Coming across an aggressive dog or unfriendly cat is par for the course when taking clients on property tours. But Karen Abram, RENE, an agent with Keller Williams Realty in Calabasas, Calif., wasn’t prepared to come face-to-face with a wolf at a recent showing.
Abram and her buyers initially mistook the animal for a large dog in the corner of the living room. The sellers, who were present at the showing, explained that they rescued the wolf from the wild, which raised the hairs on the back of Abram’s neck. The listing agent hadn’t mentioned anything to Abram about a wild animal—let alone any kind of pet—in the home. Abram and her clients left immediately, and she called the listing agent to report the situation. The listing agent, Abram says, was unaware of the wolf. “I nearly had a heart attack,” Abram adds. “That was really scary and could have been really dangerous.”
People keep all kinds of unusual animals at home, which can put real estate agents and consumers at risk during a property sale. It’s a common danger in rural communities, where farms and ranches often house wild turkeys, pigs, birds and horses, for example. Snakes and alligators also are fairly common pets in some areas of the country, but even poorly behaved dogs and cats can pose a threat. While sellers are responsible for ensuring everyone’s safety on their property, there are situations where the listing agent can be held liable as well. So, when does a seller’s pets become your problem?
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There are many stories of real estate professionals being attacked by animals on the job:
- A bulldog injured a real estate agent who was showing a property in Canada in 2020. The agent discovered she wasn’t the only real estate pro wo be attacked by the dog.
- In December 2019, an agent in Waco, Texas, and her clients were attacked by two pit bulls when the agent opened the garage where the sellers were keeping the dogs. The agent and clients required surgery for their injuries.
- An agent in Northern California who was selling her own home kept five goats boarded on the property. Despite the agent's warning, buyers opened the gate to pet the goats and were trampled by the animals.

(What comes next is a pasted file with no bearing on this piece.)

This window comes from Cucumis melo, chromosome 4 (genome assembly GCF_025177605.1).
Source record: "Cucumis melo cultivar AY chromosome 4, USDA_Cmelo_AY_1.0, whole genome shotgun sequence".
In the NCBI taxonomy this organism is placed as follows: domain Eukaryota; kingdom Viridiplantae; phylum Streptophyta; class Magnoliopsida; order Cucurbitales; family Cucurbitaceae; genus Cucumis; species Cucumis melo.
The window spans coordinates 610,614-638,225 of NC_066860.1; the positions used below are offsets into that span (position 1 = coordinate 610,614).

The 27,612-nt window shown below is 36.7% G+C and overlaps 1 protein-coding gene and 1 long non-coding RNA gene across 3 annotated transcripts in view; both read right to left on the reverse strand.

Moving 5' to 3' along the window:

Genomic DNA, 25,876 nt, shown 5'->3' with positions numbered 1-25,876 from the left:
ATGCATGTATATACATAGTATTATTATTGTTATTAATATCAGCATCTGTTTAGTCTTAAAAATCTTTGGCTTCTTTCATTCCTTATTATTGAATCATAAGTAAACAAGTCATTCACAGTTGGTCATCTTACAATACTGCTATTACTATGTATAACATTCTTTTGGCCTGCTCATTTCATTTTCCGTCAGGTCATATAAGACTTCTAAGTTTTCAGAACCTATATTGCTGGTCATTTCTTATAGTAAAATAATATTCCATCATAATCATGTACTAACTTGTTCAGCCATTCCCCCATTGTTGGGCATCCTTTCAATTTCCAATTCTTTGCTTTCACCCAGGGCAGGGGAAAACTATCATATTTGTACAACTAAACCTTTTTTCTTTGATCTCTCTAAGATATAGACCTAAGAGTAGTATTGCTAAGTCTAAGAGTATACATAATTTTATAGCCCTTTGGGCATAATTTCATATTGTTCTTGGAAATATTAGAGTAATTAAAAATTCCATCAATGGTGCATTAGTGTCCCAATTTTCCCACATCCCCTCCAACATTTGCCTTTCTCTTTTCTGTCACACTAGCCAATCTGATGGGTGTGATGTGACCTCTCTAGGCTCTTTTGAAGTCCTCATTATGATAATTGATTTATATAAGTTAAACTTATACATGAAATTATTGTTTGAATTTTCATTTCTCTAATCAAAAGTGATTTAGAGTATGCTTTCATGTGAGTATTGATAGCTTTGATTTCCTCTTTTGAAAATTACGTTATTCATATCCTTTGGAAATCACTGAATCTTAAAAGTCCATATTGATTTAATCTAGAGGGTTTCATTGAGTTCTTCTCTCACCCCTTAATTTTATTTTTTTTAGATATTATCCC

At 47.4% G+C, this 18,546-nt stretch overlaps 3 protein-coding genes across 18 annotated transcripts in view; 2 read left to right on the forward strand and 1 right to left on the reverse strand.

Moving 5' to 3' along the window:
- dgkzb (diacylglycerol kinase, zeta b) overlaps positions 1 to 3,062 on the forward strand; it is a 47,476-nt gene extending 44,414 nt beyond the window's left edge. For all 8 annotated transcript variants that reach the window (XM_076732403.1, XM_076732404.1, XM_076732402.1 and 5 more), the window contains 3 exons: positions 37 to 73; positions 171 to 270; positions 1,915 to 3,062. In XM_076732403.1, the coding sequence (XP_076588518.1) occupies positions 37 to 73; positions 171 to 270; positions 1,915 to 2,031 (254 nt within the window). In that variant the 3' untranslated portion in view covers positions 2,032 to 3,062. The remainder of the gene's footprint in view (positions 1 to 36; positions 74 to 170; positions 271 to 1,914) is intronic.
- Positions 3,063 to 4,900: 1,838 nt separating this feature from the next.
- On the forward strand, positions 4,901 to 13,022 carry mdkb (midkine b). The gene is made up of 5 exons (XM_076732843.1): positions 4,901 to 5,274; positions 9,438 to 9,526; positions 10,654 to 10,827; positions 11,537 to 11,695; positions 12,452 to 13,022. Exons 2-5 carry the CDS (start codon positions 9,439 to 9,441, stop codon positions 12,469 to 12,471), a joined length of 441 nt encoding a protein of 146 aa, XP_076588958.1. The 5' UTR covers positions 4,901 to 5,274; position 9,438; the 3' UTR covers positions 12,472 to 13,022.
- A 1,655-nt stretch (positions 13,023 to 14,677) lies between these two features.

Safety education and proper communication are key to navigating encounters with dangerous animals in the real estate process, says Charlie Lee, senior counsel and director of legal affairs at the National Association of REALTORS®. Agents should consider the safety precautions they’ll need to take if they accept a listing with a dangerous pet, he says.
“If the listing agent is aware of the pets in a home or on the property, they must let the showing agent know—especially if the animal is dangerous,” Lee says. “At that point, the onus is on the showing agent to proceed at their own risk. Agents should advise sellers to remove potentially dangerous animals from the property. If that isn’t possible, they need to ensure that everyone who enters is aware of the animal's presence.”
Listing agents should include a warning in their online listing about the presence of a dangerous animal and post notes throughout the home to alert visitors to the animal’s location. Susan Peer, an agent with Keller Williams Realty in West Des Moines, Iowa, even posted to the door photos of the garage, where she kept her four large dogs quarantined during showings, when she was selling her own home. “We also put up baby gates and posted ‘do not open door’ signs,” she says. “We put in the listing that the dogs would be removed for second showings.”
If your sellers have an animal that could potentially scare off buyers, you might advise them to get a pet license or permit to demonstrate responsible pet ownership, Lee says. “If the broker is aware of local laws regarding potentially dangerous animals, they can assure that the sellers are in compliance,” he adds. If aggressive pets cannot be kenneled or properly restrained, you may not want to list the property until you have a long-term solution for the animals to be removed.